Saturday, September 08, 2007

How Quickly We Fall

Having had almost no exercise for about seven weeks, I decided to hike to the summit of Moose Hill. While I was reaching for life, it didn’t take long to be reminded of death as I turned onto Moose Hill Parkway.

Shagbark hickory.

Squirrel tempted by crushed nuts.

One last fatal bite.


Walker sees squirrel.

Maggots dine on rotting flesh.

No life is wasted.


This brought to mind the writings of Gary Snyder I recently discovered where he reminds us that all death nourishes new life.

I pushed on up the road and at the steepest stretch near the top my heart rate approached 150 beats per minute. I’ve decided I needed to get more realistic about how long it will take me to fully recovery from my surgery. After all, less than ten days ago I was in the emergency room for a chest CAT scan for still-mysterious chest pains. I promised myself I’d stay in my aerobic zone – 140 bpm or below.

I left the road and started up the trail to Moose Hill Summit. On the steep, rocky trail near the top, it took great discipline indeed to go slowly enough to keep the heart rate down. I reached the top and was not surprised to see the fire tower was occupied. We’ve been in a nasty drought and any spark could ignite a conflagration. It took me over 49 minutes to cover the distance from my house to the summit, a trip that I did in a little over 23 minutes a few months ago. Of course this time, I stopped along the way to jot down a few lines of haiku and to make a few stops to accommodate one of the less pleasant side effects of my surgery, but mostly I’m just weak and out of shape. Not wanting to be too hard on myself, I thought of the dancing bears. We shouldn’t criticize their dancing but be amazed that they can dance at all. My evaluation of my next hike will benefit from low expectations.

As I turned at the summit and began to walk back down, I saw drought-dried leaves littering the trail. I thought of the wonderful recent blog post by Julie Zickefoose (See sidebar.) called “Letting Go” about how summer can slip away before we notice she is going. I thought about how my chimney swifts left – as they always do – on September first, and I wasn’t paying attention and never said goodbye. I thought about other things that slip away, too.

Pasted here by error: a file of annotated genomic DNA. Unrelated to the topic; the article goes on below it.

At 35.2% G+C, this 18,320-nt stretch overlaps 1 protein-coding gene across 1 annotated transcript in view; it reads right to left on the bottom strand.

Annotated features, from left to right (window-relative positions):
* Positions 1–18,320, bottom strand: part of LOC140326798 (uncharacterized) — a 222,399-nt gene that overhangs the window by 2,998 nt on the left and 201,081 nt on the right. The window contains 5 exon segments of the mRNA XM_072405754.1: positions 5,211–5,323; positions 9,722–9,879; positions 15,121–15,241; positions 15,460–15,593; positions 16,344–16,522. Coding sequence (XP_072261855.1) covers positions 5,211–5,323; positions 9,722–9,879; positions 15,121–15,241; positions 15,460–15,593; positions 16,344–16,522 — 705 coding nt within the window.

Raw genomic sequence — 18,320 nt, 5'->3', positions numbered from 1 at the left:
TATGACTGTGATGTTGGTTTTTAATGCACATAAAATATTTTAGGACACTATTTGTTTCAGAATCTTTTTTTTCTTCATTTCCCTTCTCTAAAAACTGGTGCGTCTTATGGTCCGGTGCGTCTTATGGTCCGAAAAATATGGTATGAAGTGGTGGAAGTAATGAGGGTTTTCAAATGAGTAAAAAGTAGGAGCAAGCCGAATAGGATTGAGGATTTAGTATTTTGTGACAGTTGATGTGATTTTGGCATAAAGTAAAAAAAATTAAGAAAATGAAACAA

When does youth turn old?

Like summer turning to fall,

We want to hold on.


How will we turn old? Will it strike overnight like a sudden hard freeze? Or will youth slip away gradually like summer slipping quietly, barely noticed, into fall?

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3 Comments:

At 4:18 PM, Blogger robin andrea said...

I said good bye to the hummingbirds and grosbeaks, the swallows and the thrushes. They leave much more quickly than youth. It is a gradual process, this growing old. But it does seem that suddenly, one day we all look in the mirror, and notice that it's gone. Just like that.

I hope you are on the mend and doing well.

 
At 8:36 AM, Blogger Paul said...

I have no proof but a strong suspicion that, regardless of how we turn old, it's a good turn if we choose. Life improves with age. That's been my experience. Hope you find that to be true also.

 
At 12:40 AM, Blogger Wenda said...

Last night, and not for the first time, I thought about how I am now the age my mother was when I thought she was old and I realize, with a tinge of sadness, how young, she too, probably still felt, looking out from the inside.

 

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